Italian bars come in a variety of guises; some are part of a restaurant,
others are half bar/half shop. Some will sell cigarettes (a large capital
T outside), some will sell newspapers. All will be closed at least one
day per week, some (mainly in large towns and cities) will require you
to pay and obtain a receipt (scontrino) before ordering, but
more normally you will need to recite everything you have eaten and
drunk and pay upon leaving. If there is a toilet you may need to ask
for the key and if there is a telephone kiosk the light switch is more
often than not on the ceiling!
Many bars will also sell stamps, bus and lottery tickets and most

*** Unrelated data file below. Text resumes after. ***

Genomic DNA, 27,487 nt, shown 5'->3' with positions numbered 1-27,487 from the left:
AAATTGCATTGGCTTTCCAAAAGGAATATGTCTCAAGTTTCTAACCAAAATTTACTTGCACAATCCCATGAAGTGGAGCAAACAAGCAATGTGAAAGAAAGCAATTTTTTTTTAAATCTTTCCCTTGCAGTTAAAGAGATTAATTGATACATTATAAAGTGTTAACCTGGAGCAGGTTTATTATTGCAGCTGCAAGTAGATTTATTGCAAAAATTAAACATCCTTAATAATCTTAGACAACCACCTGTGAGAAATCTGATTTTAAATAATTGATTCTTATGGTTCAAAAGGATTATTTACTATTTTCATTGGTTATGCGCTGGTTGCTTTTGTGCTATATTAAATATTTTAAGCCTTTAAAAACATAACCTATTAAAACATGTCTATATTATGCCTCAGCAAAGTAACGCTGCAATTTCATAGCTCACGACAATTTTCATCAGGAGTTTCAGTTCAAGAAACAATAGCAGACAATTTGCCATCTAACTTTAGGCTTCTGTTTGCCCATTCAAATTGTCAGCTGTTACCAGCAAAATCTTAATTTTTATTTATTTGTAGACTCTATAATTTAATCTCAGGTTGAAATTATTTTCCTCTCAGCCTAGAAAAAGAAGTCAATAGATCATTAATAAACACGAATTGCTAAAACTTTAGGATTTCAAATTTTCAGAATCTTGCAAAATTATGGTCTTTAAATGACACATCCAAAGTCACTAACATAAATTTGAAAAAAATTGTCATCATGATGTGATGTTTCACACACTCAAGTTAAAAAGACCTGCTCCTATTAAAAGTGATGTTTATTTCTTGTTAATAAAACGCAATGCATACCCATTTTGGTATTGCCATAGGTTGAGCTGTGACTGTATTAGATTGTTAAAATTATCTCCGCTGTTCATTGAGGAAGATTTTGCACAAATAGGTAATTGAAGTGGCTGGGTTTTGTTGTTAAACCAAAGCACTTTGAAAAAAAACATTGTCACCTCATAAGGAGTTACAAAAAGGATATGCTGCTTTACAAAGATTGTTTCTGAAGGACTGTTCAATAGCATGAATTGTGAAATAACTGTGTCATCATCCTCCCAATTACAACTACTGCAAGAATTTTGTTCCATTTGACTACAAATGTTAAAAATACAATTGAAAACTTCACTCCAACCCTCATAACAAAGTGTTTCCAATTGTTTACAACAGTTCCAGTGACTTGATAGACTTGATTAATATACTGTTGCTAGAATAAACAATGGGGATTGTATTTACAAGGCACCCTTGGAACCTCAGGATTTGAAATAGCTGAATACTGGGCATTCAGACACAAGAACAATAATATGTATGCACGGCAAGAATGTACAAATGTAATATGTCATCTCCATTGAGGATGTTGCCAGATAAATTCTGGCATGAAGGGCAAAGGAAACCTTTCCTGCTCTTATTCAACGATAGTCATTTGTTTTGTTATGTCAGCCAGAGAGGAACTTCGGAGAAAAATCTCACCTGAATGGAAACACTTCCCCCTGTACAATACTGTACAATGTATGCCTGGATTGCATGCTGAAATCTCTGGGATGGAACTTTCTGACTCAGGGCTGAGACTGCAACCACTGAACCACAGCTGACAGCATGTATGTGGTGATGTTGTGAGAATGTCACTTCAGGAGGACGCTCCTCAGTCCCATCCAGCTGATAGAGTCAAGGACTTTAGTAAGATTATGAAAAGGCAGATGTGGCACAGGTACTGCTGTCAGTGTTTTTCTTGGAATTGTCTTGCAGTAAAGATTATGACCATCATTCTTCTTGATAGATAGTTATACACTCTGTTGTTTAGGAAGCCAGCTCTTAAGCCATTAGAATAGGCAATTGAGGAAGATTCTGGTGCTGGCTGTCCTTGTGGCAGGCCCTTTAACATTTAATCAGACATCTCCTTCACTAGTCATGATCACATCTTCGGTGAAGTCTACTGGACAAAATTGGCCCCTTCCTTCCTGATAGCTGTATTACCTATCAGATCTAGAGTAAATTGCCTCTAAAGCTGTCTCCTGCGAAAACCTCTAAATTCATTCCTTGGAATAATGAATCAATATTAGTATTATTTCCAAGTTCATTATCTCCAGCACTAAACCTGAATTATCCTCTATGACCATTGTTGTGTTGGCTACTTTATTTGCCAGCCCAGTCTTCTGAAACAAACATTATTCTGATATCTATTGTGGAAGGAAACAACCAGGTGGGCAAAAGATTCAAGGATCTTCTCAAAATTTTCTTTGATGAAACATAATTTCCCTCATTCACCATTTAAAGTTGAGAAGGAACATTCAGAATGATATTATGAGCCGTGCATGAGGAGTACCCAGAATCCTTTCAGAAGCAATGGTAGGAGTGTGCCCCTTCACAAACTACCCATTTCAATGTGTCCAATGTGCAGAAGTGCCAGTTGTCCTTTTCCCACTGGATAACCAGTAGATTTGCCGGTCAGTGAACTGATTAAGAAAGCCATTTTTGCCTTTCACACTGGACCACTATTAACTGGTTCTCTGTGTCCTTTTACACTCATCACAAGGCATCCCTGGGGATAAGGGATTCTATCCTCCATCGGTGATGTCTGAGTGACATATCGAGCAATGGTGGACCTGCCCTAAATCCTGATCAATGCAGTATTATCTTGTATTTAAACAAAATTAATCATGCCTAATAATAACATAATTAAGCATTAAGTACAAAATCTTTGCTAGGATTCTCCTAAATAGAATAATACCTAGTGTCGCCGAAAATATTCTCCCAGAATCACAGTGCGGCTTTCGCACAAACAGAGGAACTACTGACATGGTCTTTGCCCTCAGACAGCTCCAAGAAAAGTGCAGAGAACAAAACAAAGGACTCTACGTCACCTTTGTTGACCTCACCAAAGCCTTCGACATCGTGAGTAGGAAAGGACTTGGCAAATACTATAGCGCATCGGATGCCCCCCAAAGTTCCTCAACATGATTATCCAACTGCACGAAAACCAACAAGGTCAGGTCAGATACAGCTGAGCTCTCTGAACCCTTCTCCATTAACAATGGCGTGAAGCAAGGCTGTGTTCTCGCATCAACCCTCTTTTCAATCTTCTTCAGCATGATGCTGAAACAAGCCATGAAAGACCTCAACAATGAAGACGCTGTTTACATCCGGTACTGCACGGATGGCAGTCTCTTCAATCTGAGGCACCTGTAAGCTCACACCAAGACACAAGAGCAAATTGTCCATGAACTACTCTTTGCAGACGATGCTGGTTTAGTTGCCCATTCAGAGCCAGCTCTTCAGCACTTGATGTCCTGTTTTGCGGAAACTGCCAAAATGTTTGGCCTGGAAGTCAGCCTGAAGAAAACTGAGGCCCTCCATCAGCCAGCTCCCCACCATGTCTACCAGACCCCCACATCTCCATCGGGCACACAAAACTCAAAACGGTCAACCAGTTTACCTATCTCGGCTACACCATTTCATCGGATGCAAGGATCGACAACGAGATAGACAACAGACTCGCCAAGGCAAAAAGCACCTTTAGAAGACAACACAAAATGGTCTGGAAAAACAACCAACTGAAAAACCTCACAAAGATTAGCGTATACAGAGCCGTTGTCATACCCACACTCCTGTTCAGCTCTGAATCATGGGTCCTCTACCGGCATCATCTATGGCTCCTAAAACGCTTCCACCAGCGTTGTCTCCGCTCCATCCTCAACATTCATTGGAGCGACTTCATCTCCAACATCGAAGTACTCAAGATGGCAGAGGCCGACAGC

will be happy to fix you a snack at most times of the day. Children
are very welcome, tipping is not the norm, and, as far what coffee
'Un caffè', AKA espresso or caffe semplice,
is just that - a small, strong coffee. If you want just a drop
of milk in it then ask for a caffè macchiato.
A cappucino has a 'hood' of hot, foamy milk, and is not
typically drink by Italians after midday, and certainly not after
a meal, when a caffe corretto ('corrected' coffee) -
a small coffee with grappa, sambuca, brandy or some such thing
added - is considered pretty much the thing.